WEEK IN RE­VIEW

Houston Chronicle Sunday - - BUSINESS - From staff and wire re­ports

Mon­day Change for tech cen­ter

The Hous­ton Tech­nol­ogy Cen­ter, largely con­sid­ered a found­ing fa­ther of tech startup as­sis­tance lo­cally, is be­ing folded into a new or­ga­ni­za­tion called Hous­ton Ex­po­nen­tial as part of an ini­tia­tive to boost Hous­ton’s ap­peal to tech­nol­ogy in­vestors and in­no­va­tors. “Hous­ton Tech­nol­ogy Cen­ter, as it was es­tab­lished, met that ex­ist­ing need at that mo­ment. But look at where we are right now,” Mayor Sylvester Turner said. “And quite frankly, we’ve been los­ing ground.”

Hal­libur­ton puts up fight

Hal­libur­ton said it sharply in­creased its rev­enue from a year ear­lier, show­ing that it doesn’t plan to cede its place as the world’s No. 2 en­ergy ser­vices com­pany to its Hous­ton ri­val Baker Hughes, which merged in the sum­mer with Gen­eral Elec­tric’s oil and gas divi­sion.

Kelly blasts O’Reilly

Megyn Kelly took on her for­mer Fox News Chan­nel col­league Bill O’Reilly in blunt terms, re­veal­ing she had gone to her bosses to com­plain about O’Reilly’s be­hav­ior and say­ing the size of a newly re­vealed $32 mil­lion set­tle­ment of ha­rass­ment charges made by a Fox an­a­lyst was “jaw-drop­ping.”

Cranes fin­ish jour­ney

Three 270-foot-tall cranes ar­rived at Bar­bours Cut Con­tainer Ter­mi­nal after a three-month trip from China. Once in­stalled, they will give Bar­bours Cut seven cranes ca­pa­ble of load­ing and un­load­ing the larger ships that can now tra­verse the ex­panded Panama Canal.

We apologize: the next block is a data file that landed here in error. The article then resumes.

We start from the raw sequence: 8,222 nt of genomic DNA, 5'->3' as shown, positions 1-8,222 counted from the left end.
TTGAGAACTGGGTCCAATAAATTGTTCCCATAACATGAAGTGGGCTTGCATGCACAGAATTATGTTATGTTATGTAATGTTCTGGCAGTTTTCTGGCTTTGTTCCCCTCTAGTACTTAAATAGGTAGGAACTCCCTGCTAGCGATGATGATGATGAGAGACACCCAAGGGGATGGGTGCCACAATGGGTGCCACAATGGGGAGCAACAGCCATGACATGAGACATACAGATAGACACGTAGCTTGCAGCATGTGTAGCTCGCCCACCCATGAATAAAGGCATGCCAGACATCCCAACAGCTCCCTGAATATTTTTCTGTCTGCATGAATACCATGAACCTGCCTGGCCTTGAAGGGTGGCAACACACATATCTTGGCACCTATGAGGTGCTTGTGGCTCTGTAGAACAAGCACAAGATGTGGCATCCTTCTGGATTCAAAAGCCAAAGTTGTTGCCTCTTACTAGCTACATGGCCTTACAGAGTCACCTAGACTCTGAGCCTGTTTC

Tues­day Heights H-E-B ahead

After Heights res­i­dents struck down a cen­tury-old ban on off-premise al­co­hol sales in part to make way for H-E-B to ex­pand into their neigh­bor­hood, the San An­to­nio-based gro­cery chain kept its end of the bar­gain, break­ing ground on a two-story project that is ex­pected to give a lift to lo­cal re­de­vel­op­ment.

Ra­dio-TV rule falls

Fed­eral reg­u­la­tors have voted to elim­i­nate a long­stand­ing rule cov­er­ing ra­dio and tele­vi­sion sta­tions, in a move that could ul­ti­mately re­shape Amer­ica’s me­dia land­scape. The reg­u­la­tion, which was adopted al­most 80 years ago, re­quires broad­cast­ers to have a phys­i­cal stu­dio in or near the ar­eas where they have a li­cense to trans­mit TV or ra­dio sig­nals. The rule had en­sured that res­i­dents of a com­mu­nity could have a say in a lo­cal broad­cast sta­tion’s op­er­a­tions.

Wed­nes­day For­eign cat­tle sales climb

See­ing strong beef de­mand, Viet­namese pro­duc­ers have been in­vest­ing in their herds. That’s why 10 Brah­man bulls were loaded onto a cargo plane at Bush In­ter­con­ti­nen­tal Air­port for a trip across the Pa­cific. In­ter­na­tional sales of Texas cat­tle are not new, but they are in­creas­ing.

Big plant in the works

Lyon­del­lBasell said it planned to build a more than $2 bil­lion petro­chem­i­cal and plas­tics plant along the Gulf Coast, but a fi­nal de­ci­sion on whether to go for­ward with the project is likely a year away.